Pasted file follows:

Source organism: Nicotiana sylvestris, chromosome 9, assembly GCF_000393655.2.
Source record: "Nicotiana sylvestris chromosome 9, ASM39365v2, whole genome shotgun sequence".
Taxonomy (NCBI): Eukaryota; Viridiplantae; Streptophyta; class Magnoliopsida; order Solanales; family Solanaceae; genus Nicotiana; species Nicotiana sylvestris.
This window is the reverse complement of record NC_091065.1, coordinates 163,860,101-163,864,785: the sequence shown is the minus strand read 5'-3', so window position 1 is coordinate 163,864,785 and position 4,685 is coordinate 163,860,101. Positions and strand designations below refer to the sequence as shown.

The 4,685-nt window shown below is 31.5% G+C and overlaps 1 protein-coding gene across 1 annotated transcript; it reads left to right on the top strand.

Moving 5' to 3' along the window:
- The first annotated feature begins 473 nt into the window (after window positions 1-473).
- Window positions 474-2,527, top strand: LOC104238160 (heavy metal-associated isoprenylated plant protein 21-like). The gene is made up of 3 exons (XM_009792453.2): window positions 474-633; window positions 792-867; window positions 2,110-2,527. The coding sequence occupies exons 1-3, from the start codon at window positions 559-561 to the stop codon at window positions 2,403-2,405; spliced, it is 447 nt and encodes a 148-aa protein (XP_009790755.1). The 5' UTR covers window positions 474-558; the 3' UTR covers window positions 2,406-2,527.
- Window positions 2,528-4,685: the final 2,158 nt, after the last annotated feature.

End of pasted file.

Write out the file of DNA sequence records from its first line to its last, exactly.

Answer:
Source organism: Nicotiana sylvestris, chromosome 9, assembly GCF_000393655.2.
Source record: "Nicotiana sylvestris chromosome 9, ASM39365v2, whole genome shotgun sequence".
Taxonomy (NCBI): Eukaryota; Viridiplantae; Streptophyta; class Magnoliopsida; order Solanales; family Solanaceae; genus Nicotiana; species Nicotiana sylvestris.
This window is the reverse complement of record NC_091065.1, coordinates 163,860,101-163,864,785: the sequence shown is the minus strand read 5'-3', so window position 1 is coordinate 163,864,785 and position 4,685 is coordinate 163,860,101. Positions and strand designations below refer to the sequence as shown.

The 4,685-nt window shown below is 31.5% G+C and overlaps 1 protein-coding gene across 1 annotated transcript; it reads left to right on the top strand.

Moving 5' to 3' along the window:
- The first annotated feature begins 473 nt into the window (after window positions 1-473).
- Window positions 474-2,527, top strand: LOC104238160 (heavy metal-associated isoprenylated plant protein 21-like). The gene is made up of 3 exons (XM_009792453.2): window positions 474-633; window positions 792-867; window positions 2,110-2,527. The coding sequence occupies exons 1-3, from the start codon at window positions 559-561 to the stop codon at window positions 2,403-2,405; spliced, it is 447 nt and encodes a 148-aa protein (XP_009790755.1). The 5' UTR covers window positions 474-558; the 3' UTR covers window positions 2,406-2,527.
- Window positions 2,528-4,685: the final 2,158 nt, after the last annotated feature.